Preface to fifth edition

Preface to fifth edition

Preface to fifth e d i t i o n Keeping this book up to date is r a t h e r like painting Edinburgh's f a m o u s bridge over the Firth of Forth - no s...

148KB Sizes 6 Downloads 154 Views

Preface to fifth e d i t i o n Keeping this book up to date is r a t h e r like painting Edinburgh's f a m o u s bridge over the Firth of Forth - no sooner do t h e y get to the e n d t h a n it's time to start all over again at the beginning. In the same way, no sooner does a n e w edition of this book come out t h a n one or other of the oscilloscopes illustrated or featured will go out of production, usually to be replaced by a later, i m p r o v e d model. A n d as for A p p e n d i x 2, one can m o r e or less g u a r a n t e e that by the time a n e w edition is in the offing, at least 50 per cent of the m a n u f a c t u r e r s or their agents will h a v e c h a n g e d their address or telephone number. As ever, the p e r f o r m a n c e a n d value for m o n e y offered by the c u r r e n t models h a v e a d v a n c e d considerably since the a p p e a r a n c e of the last (fourth) edition. This is a continuing source of mild surprise a n d quiet satisfaction for a n y o n e w h o has b e e n interested in the oscilloscope scene for a n y length of time - w h i c h in m y case a m o u n t s to nigh on fifty years. M y first scope, h o m e built for cheapness of course, was a h o m e b r e w conversion of an ex-RAF Indicator Unit Type 182A, w h i c h incorporated a VCR517C cathode ray tube. The unit was available on the p o s t - w a r military e q u i p m e n t surplus m a r k e t for a few pounds, a lot of m o n e y in those days - especially for a lad still at school. Even so, it was considerably c h e a p e r t h a n units containing the m o r e p o p u l a r VCR97 cathode ray tube, w i t h its shortpersistence green phosphor. So, for reasons of financial stringency, m y first oscilloscope h a d a long persistence cathode ray tube w i t h a blue 'flash' a n d yellow 'afterglow'. In its original role as a radar display, a glass filter tinted deep yellow in front of the screen suppressed the flash, but I r e m o v e d this, m a k i n g the tube r a t h e r less inappropriate for oscilloscope duty. Nevertheless, the afterglow was always a nuisance except for single shot applications or during e x t e n d e d observation of a stable triggered w a v e f o r m - u n f o r t u nately I n e v e r t h o u g h t of putting a deep blue filter in front of the screen. (A s u b s e q u e n t conversion to TV use was e v e n less

~~

,-'-

,-,,..

~ ~.,

~

~,-. ~ ~

o ~ ~. , ~

~

~ ~ ~~

~ ~

~ ~

~

~ ,-,

2-, ~

g

.

.

~

.

~ . ~

.

.

=.

.

.

~

:~

.

N

,-,_

=

~ >~~

~

.

~ - - ~

~

~ .

~ o

~,

~

~

,.-,

~

~

~

~

8

o ~ ,,--,o

"

s-

~

~

,..., 8

~~

~ ~

,.-,-,

9

~

s

~ s---~ ~

~ ~ ~ ~ ~ > ~ ~ ~ =~ .,2=. ~

~-~ ~ ~ ~.~ .2 ~ ~ ~ o.,~.

~

~ ~~'-' ~ ~ ~ ~"~ ~ 8-3"' ~ ~ ~ ~ - ~ -,.. o ~_ ,_. ~" ~ ~ : ~ ~- ~ ~ ~:'~~ ~-~~ "~ -~ ~ ~ ~ ~ ~ i ~ ~~~

"

~ ~ ~ _.~.

~

Preface to fifth e d i t i o n

xi

available from a n u m b e r of manufacturers. This is no longer the case, so perhaps the logical m o v e might seem to be the omission of the chapter in its entirety. But it has been retained, for a n u m b e r of reasons. Firstly, the description of the operation of storage c.r.t.s illustrates some interesting aspects of electron optics, a branch of physics on w h i c h all c.r.t.s depend for their operation. Secondly, with the m a r c h of time, sources of information on the m o d u s operandi of storage cathode ray tubes will become rarer and rarer. Thirdly and m o r e importantly, m a n y analogue storage scopes are still in use, a n d some guidance on their advantages, limitations and quirks m a y not come amiss. And while oscilloscopes using a storage cathode ray tube no longer seem to be available (except on the second user market), one of the major oscilloscope m a n u f a c t u r e r s still produces analogue storage oscilloscopes, using a 'scan converter tube'. The principle of operation of these is also t o u c h e d on in Chapter 11. The chapter has therefore been retained, but with the substantial pruning carried out at the previous (fourth) edition, while still covering all the fundamentals of the subject. The book n o w includes photographs of later models of some of the instruments which were illustrated in the fourth edition, plus details and photographs of instruments from various m a n u facturers whose product lines were not previously represented in these pages, whilst illustrations of models no longer available have, with but one or two exceptions, been removed. The author gratefully acknowledges the m a n y m a n u f a c t u r e r s and their agents w h o have assisted by providing information on, and pictures of, their products. F r o m these, a selection of photographs has been included illustrating real-time oscilloscopes, both storage and non-storage, sampling and digital storage oscilloscopes and their accessories. In each case, the caption at least gives brief details of the performance of the instrument, whilst in several cases it has been possible to give a more extensive account of its performance in the text. My special thanks are due to Tektronix UK Ltd for providing material u p o n which I have d r a w n freely in Chapters 6 and 11 and elsewhere, and for other valued assistance. I.H.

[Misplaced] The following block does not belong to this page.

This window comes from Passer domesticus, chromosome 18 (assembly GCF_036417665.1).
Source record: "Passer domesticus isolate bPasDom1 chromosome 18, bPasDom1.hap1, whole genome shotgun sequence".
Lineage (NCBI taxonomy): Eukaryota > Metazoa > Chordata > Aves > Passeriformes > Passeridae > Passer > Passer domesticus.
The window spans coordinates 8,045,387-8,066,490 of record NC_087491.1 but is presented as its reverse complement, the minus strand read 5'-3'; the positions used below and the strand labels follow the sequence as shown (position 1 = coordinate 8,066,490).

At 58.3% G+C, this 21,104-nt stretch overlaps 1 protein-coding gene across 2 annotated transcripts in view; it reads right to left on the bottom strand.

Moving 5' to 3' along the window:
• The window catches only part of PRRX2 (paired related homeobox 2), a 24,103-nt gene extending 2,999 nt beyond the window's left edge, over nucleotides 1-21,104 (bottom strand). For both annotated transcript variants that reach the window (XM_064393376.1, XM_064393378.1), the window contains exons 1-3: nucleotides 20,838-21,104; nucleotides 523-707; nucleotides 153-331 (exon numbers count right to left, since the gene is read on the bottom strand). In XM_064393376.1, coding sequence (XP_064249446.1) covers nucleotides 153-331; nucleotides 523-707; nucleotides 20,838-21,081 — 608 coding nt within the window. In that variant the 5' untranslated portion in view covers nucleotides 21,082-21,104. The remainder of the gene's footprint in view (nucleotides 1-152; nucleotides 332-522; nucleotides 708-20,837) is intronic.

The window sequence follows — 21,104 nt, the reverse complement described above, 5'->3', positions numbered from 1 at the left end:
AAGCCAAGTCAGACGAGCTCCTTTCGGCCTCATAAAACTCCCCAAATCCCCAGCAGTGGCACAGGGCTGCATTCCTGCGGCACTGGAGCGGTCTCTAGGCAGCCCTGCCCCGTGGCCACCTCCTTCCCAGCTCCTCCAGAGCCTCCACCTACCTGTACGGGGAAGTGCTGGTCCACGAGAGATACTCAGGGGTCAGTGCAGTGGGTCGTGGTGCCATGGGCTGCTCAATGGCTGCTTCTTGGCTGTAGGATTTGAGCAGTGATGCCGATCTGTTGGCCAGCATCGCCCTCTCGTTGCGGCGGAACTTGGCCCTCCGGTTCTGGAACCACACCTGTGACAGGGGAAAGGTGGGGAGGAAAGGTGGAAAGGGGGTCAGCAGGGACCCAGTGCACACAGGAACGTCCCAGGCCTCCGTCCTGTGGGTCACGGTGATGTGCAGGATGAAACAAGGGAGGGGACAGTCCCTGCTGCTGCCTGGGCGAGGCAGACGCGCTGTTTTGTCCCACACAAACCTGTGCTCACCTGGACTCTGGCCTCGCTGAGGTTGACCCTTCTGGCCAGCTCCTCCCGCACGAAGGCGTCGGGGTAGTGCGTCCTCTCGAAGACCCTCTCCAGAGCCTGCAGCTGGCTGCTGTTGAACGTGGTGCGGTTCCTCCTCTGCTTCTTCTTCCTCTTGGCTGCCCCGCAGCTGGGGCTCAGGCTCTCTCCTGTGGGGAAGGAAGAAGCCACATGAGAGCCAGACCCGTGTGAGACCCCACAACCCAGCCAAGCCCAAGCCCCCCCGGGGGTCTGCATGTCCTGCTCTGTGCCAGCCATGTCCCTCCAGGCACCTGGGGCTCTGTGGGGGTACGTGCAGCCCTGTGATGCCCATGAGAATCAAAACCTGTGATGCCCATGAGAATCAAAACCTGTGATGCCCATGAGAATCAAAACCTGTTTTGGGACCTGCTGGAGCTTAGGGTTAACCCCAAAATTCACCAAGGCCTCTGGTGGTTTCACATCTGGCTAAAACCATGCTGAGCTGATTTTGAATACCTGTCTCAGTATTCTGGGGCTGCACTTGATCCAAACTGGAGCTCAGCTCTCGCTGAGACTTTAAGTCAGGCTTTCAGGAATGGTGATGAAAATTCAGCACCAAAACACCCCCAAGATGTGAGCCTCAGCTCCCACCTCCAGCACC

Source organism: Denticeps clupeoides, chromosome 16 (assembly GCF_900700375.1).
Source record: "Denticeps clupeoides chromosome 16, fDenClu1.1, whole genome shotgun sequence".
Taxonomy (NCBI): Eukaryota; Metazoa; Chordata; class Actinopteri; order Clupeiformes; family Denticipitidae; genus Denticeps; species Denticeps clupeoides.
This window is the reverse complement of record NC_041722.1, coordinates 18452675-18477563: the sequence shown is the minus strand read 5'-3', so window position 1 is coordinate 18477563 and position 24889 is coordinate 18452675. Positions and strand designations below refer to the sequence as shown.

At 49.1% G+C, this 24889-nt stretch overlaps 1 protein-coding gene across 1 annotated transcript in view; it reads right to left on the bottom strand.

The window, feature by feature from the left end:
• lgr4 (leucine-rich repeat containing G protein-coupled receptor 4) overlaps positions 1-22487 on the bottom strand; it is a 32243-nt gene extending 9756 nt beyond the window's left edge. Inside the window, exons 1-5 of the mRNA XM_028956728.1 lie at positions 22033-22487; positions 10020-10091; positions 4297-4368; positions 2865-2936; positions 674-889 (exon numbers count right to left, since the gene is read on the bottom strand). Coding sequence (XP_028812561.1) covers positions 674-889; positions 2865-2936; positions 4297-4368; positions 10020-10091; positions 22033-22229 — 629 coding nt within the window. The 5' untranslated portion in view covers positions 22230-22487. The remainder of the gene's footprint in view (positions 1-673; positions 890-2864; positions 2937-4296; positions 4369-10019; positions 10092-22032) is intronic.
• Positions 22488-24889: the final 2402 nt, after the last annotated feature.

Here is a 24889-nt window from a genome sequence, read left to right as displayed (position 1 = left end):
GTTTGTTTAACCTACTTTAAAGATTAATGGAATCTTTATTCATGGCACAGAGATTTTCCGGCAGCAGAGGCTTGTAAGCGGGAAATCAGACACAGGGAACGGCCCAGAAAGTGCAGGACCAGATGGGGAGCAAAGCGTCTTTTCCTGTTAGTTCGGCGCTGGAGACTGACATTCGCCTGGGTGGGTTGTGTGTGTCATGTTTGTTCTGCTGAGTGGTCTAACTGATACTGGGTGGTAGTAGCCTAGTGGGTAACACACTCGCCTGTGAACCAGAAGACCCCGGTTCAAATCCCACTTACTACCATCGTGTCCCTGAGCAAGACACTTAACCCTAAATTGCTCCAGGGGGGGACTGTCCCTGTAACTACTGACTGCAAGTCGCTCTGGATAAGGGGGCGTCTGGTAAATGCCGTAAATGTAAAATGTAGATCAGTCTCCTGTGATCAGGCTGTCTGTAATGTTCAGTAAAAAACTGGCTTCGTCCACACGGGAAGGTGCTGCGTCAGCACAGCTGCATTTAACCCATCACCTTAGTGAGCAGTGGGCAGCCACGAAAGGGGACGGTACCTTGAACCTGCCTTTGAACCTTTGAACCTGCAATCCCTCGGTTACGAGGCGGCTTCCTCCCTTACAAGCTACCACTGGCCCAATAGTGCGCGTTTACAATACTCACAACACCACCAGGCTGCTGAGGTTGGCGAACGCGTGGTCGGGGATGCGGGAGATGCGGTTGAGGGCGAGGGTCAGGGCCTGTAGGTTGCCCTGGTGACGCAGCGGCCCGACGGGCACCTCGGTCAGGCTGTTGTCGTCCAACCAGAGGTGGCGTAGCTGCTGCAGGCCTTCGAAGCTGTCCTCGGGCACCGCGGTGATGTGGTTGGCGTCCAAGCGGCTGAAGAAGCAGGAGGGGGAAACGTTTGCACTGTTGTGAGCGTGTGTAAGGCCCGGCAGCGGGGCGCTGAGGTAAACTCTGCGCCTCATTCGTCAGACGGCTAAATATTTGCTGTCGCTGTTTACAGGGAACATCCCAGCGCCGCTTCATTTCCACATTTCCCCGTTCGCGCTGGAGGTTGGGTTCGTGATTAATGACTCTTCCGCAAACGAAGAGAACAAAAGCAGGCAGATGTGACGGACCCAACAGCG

October 2000